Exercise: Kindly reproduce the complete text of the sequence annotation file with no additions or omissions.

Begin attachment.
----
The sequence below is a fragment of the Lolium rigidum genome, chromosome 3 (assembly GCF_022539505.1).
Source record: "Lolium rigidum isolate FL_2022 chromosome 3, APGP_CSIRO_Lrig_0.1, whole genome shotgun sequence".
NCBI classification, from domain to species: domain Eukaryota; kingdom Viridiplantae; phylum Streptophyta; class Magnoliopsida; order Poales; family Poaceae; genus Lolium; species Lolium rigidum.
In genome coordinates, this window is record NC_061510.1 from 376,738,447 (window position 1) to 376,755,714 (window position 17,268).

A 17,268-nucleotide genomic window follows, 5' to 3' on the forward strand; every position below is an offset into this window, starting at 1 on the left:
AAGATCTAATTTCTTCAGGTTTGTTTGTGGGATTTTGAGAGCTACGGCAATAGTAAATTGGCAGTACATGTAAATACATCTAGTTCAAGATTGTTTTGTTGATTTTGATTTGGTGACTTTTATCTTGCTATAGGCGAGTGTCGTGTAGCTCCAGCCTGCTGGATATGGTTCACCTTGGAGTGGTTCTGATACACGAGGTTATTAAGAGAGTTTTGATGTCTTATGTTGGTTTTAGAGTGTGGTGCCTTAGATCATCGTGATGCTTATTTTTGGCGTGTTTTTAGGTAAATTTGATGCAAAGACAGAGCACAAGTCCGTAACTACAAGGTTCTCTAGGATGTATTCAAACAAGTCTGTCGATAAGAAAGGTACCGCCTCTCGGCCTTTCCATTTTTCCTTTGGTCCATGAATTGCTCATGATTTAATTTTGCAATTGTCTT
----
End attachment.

The sequence below is a fragment of the Lolium rigidum genome, chromosome 3 (assembly GCF_022539505.1).
Source record: "Lolium rigidum isolate FL_2022 chromosome 3, APGP_CSIRO_Lrig_0.1, whole genome shotgun sequence".
NCBI classification, from domain to species: domain Eukaryota; kingdom Viridiplantae; phylum Streptophyta; class Magnoliopsida; order Poales; family Poaceae; genus Lolium; species Lolium rigidum.
In genome coordinates, this window is record NC_061510.1 from 376,738,447 (window position 1) to 376,755,714 (window position 17,268).

A 17,268-nucleotide genomic window follows, 5' to 3' on the forward strand; every position below is an offset into this window, starting at 1 on the left:
AAGATCTAATTTCTTCAGGTTTGTTTGTGGGATTTTGAGAGCTACGGCAATAGTAAATTGGCAGTACATGTAAATACATCTAGTTCAAGATTGTTTTGTTGATTTTGATTTGGTGACTTTTATCTTGCTATAGGCGAGTGTCGTGTAGCTCCAGCCTGCTGGATATGGTTCACCTTGGAGTGGTTCTGATACACGAGGTTATTAAGAGAGTTTTGATGTCTTATGTTGGTTTTAGAGTGTGGTGCCTTAGATCATCGTGATGCTTATTTTTGGCGTGTTTTTAGGTAAATTTGATGCAAAGACAGAGCACAAGTCCGTAACTACAAGGTTCTCTAGGATGTATTCAAACAAGTCTGTCGATAAGAAAGGTACCGCCTCTCGGCCTTTCCATTTTTCCTTTGGTCCATGAATTGCTCATGATTTAATTTTGCAATTGTCTT